Hydatiform Mole

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hydatiform mole

[hī′dad·ə‚fȯrm ′mōl]
(medicine)
A benign placental tumor formed as a cystic growth of the chorionic villi. Also known as hydatiform tumor.

Hydatiform Mole

 

an abnormal pregnancy resulting from a pathologic ovum with proliferation of the epithelium of the chorion frondosum and edema of the stroma of the villi. The causes of a hydatiform mole are not known. Externally it resembles a grape cluster, since it is a cluster of variously sized cysts with transparent contents.

When there is a hydatiform mole and changes in the villi are widespread, the fetus most often dies; however, even after the death of the fetus the mole continues to develop. As a result of proliferation of the vesicles, the uterus enlarges comparatively rapidly, and its size does not correspond to the term of the pregnancy. One of the principal symptoms of a hydatiform mole is the appearance in the third or fourth month of pregnancy of bloody discharges and hemorrhages from the genital tract, which result from the partial sloughing off of cysts from the uterine walls. The blood is watery and dark in color and contains the rejected cysts of the mole. Hemorrhage leads to considerable anemia and may endanger the woman’s life if intensified.

Often when there is a hydatiform mole, symptoms of late toxemia of pregnancy appear as early as the first half of the pregnancy. In the rare invasive form of hydatiform mole the cysts deeply penetrate the musculature of the uterus, which may lead to perforation of the uterus and severe intra-abdominal hemorrhage. The greatest danger of an hydatiform mole is the possible development of a malignant tumor, that is, a chorionepithelioma.

Treatment includes the use of preparations that contract the uterus. The cysts of the mole can also be sucked out with a special vacuum apparatus. After removal of a hydatiform mole the woman remains under a doctor’s care for 1½ to two years.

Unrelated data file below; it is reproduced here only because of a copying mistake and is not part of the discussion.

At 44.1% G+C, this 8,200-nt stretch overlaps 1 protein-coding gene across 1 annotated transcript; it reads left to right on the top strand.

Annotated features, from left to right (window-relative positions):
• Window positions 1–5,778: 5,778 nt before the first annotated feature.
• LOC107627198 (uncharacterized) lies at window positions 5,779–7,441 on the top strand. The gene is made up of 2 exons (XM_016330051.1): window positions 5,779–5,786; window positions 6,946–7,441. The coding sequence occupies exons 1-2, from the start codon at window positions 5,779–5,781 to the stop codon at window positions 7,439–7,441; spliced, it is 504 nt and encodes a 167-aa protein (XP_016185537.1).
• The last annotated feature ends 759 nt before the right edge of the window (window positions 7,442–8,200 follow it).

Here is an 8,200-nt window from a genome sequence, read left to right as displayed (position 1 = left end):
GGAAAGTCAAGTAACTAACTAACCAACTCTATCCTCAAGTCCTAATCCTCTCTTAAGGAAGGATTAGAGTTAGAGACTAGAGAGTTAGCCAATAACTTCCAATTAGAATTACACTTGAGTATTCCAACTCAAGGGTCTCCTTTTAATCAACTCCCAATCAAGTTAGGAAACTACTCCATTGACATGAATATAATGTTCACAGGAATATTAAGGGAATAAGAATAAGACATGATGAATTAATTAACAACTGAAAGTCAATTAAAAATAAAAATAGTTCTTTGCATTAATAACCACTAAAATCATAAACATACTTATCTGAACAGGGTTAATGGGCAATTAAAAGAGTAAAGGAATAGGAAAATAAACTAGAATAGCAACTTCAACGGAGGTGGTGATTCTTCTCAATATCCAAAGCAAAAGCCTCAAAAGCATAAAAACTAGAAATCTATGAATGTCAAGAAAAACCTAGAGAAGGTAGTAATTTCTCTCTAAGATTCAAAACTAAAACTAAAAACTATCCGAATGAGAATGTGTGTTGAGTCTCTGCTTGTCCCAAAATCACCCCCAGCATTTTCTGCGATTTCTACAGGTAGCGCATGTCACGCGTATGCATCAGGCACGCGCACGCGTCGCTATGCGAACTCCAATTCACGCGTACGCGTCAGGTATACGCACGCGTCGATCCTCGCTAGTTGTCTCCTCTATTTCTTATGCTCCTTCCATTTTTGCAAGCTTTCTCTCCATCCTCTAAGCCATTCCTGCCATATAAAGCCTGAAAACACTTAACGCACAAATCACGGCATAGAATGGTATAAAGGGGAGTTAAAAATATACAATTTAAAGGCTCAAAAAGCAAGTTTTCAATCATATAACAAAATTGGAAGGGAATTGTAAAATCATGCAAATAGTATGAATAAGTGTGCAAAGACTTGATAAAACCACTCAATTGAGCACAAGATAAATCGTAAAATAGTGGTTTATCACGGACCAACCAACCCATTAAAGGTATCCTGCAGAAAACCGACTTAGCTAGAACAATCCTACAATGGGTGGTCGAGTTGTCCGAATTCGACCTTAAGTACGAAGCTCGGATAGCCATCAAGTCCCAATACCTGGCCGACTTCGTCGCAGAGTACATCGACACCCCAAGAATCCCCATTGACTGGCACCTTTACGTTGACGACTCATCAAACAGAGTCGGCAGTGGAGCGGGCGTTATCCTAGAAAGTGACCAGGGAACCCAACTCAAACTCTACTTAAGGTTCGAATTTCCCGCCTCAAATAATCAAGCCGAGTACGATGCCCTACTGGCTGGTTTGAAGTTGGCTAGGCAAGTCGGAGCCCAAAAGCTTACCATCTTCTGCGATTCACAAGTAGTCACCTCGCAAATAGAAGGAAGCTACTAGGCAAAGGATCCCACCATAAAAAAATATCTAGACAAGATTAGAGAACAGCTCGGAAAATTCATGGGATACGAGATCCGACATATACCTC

A. P. KIRIUSHCHENKOV

References in periodicals archive ?
Complete hydatidiform mole with retained maternal chromosomes 6 and 11.
3) Theca lutein cysts are associated with complete hydatidiform moles 14% to 30% of the time.
False-negative pregnancy test in hydatidiform mole.
Based on both morphologic and cytogenetic criteria, two syndromes of hydatidiform mole have been described: partial and complete.
Keywords: Gestational trophoblastic disease, Hydatidiform mole, P57KIP2 IHC.
Keywords: Hydatidiform mole, Minisatellite, Variable Number Tandem Repeats, Genotyping technique
The concept of benign metastasizing hydatidiform moles.
Keywords: Partial hydatidiform mole, Pregnancy, Recurrent molar pregnancy.
Immunohistochemistry for the imprinted gene product IPL/PHLDA2 for facilitating the differential diagnosis of complete hydatidiform mole.
com), which provides information, links, references and support groups for anyone who has suffered a molar pregnancy; Hydatidiform Mole and Choriocarcinoma UK Information and Support Service (www.
She was 13 weeks pregnant when a visit to her ob-gyn revealed she had a hydatidiform mole, a pregnancy-related chromosomal mix-up that results in a benign tumor.